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Pharmaceutical Manufacturing and Packing Sourcer

Plastic Fantastic

Blow-fill-seal technology is increasingly becoming the global packaging method of choice in advanced aseptic manufacturing. Compared to traditional glass vials, they reduce microbial contamination, eliminating the need for human intervention

Blow-fill-seal (BFS) technology has been used for the global packaging of sterile products for more than 30 years, specifically in the ophthalmic and respiratory markets. Additionally, the technology is commonplace in Europe and many other countries for parenteral medicines, to replace ampoules and intravenous bags. BFS holds many advantages over traditional glass vials, as it minimises the risk of particulate and microbial contamination during the filling, as well as requiring a much smaller footprint for the equipment. The process automates the aseptic filling process and virtually eliminates all human intervention in the critical fill operations. The BFS process begins by forming the body of the container, after which the product is filled. Following the fill, the stopper is automatically inserted (if desired), and finally, the vial is sealed – all within the machine and in a matter of seconds. The risk of microbial contamination is greatly reduced, as the containers are never exposed to the open atmosphere. There is no glass management or preparation of vials prior to the filling machine, as they simply do not exist. A further advantage of utilising this glass-free container closure platform includes the potential to increase safety for medical practitioners and patients, as the vials are made from plastic, so they do not shatter. Furthermore, through the inherent properties of the BFS technology, pharma companies have primary container design freedom to better fit the delivery of their molecule to the needs of the patient.

Plastic versus Glass

However, the utilisation of BFS is not just about improving the aseptic process versus traditional glass filling. The technology creates a glass-free injectable platform, driving change in the primary container closure, compared to the conventional glass vial. To prove that the technology is viable for the molecule, several key areas need to be addressed to ensure that the container closure is compatible with biological drug products – such as whether the residual heat of the vial formation or the adaptation has a detrimental effect on the molecule, or its leachables profile. Furthermore, the plastic container closure is not impervious like glass; therefore, the stability of the molecule needs to be evaluated at the proper storage conditions to determine whether there is any impact on the drug product based on permeability over time.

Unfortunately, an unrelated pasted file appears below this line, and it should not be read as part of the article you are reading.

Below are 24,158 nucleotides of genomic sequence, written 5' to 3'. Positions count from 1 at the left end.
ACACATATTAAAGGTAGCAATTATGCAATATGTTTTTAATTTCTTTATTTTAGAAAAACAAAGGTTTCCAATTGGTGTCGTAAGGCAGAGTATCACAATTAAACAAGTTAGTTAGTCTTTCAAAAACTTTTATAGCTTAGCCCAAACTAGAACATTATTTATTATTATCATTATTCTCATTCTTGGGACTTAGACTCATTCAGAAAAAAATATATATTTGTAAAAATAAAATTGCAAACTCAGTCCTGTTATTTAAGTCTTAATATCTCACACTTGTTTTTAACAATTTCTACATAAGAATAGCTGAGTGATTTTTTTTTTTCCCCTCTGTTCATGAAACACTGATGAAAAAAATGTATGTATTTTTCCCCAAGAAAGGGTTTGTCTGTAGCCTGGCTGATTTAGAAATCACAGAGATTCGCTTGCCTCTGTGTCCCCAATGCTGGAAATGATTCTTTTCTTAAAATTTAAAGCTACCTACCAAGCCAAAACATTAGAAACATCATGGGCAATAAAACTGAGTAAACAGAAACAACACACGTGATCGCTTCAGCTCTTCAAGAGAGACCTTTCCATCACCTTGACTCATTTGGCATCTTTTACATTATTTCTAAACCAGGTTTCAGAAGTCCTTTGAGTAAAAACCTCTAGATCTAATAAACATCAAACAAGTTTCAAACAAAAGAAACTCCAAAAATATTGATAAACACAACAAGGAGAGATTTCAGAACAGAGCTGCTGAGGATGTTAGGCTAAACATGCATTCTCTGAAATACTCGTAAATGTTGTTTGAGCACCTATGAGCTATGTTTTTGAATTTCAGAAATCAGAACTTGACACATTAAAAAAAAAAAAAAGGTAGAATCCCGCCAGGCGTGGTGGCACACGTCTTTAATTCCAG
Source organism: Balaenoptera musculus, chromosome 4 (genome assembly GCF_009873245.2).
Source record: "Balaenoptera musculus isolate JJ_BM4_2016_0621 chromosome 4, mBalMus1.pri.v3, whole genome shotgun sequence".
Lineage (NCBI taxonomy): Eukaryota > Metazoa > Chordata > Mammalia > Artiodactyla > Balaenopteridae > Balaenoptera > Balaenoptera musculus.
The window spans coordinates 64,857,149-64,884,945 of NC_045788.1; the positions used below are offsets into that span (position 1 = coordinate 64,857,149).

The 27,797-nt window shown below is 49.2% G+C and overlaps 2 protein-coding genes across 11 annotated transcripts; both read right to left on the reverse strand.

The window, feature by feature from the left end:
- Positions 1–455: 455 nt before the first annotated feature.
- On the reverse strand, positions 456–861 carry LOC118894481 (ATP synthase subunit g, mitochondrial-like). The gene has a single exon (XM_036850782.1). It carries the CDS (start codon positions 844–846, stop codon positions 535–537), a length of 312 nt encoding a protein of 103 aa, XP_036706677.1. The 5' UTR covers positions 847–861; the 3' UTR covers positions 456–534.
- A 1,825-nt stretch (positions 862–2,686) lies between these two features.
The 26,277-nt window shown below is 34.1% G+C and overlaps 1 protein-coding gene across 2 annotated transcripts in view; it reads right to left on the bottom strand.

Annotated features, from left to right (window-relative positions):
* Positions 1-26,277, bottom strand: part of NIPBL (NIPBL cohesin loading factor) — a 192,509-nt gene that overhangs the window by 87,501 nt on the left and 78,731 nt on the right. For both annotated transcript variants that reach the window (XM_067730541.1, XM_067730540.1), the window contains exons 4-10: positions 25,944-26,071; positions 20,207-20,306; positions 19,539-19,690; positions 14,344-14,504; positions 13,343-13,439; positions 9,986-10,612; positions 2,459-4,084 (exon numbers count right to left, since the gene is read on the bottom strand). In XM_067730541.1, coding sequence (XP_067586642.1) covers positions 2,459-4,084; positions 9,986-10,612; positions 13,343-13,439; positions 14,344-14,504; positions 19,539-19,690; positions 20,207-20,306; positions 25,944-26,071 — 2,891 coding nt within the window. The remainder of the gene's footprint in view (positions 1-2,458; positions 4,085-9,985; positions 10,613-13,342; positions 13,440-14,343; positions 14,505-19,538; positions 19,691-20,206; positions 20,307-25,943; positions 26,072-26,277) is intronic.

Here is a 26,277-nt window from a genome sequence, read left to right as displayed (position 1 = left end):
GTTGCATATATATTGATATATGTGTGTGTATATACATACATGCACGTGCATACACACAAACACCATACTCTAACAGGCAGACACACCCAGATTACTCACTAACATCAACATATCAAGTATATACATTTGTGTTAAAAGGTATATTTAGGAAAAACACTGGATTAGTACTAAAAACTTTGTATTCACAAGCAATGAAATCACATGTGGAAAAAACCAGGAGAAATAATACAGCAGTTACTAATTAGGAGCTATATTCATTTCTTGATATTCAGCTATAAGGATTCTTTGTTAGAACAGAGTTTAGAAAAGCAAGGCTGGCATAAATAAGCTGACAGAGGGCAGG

Packaging a large molecule product in a BFS vial is not a new concept; however, in order to extend the adoption of this technology to other products, concerns regarding their usage need to be addressed. By carrying out a side-by-side challenge experiment, with the same batch of biologic medicine being filled both into traditional glass vials, and via the BFS technology, compatibility with biological drug products can be determined.

Comparing Results

Such a study has been carried out by Catalent to test its ADVASEPT® BFS technology, using a model monoclonal antibody formulation in both glass and plastic vials. The antibody used in the test was manufactured and formulated as a liquid with polysorbate 80, sodium citrate and sodium chloride to a concentration of 10mg/ mL, and a pH of 6.5. It was filtered with a 0.2μm Nalgene filter unit, and filled into either a BFS vial or traditional glass with the same rubber stopper, and then stored at 5°C for a 24-month stability study. A protocol for a number of investigative tests and parameters at different time points was set out. Table 1 shows the highlighted tests that were considered and undertaken, with the following results recorded: